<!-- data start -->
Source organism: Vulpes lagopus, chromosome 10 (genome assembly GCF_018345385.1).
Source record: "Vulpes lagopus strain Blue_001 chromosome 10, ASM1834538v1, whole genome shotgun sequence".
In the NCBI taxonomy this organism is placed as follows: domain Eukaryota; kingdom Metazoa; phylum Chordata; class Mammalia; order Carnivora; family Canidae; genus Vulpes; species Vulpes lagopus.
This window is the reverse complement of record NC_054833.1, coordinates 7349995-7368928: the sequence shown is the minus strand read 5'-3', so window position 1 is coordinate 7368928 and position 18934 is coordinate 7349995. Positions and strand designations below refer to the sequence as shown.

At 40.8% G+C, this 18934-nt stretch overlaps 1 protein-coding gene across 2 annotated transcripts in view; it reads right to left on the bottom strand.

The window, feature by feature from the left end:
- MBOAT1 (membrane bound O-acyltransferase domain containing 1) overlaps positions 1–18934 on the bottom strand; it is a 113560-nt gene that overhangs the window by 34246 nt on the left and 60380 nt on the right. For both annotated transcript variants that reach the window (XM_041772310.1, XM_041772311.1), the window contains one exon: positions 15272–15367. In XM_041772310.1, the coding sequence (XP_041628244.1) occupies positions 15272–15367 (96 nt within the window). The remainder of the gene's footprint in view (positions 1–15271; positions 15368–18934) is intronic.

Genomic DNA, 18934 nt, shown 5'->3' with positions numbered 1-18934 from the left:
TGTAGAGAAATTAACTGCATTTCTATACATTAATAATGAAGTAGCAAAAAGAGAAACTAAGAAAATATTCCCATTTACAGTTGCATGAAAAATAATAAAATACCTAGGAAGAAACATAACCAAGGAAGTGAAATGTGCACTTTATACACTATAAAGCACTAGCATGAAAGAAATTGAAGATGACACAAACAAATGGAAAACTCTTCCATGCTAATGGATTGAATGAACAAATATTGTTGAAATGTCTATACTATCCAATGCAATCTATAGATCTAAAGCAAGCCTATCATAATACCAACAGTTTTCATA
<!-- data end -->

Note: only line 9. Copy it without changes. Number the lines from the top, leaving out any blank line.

TGTAGAGAAATTAACTGCATTTCTATACATTAATAATGAAGTAGCAAAAAGAGAAACTAAGAAAATATTCCCATTTACAGTTGCATGAAAAATAATAAAATACCTAGGAAGAAACATAACCAAGGAAGTGAAATGTGCACTTTATACACTATAAAGCACTAGCATGAAAGAAATTGAAGATGACACAAACAAATGGAAAACTCTTCCATGCTAATGGATTGAATGAACAAATATTGTTGAAATGTCTATACTATCCAATGCAATCTATAGATCTAAAGCAAGCCTATCATAATACCAACAGTTTTCATA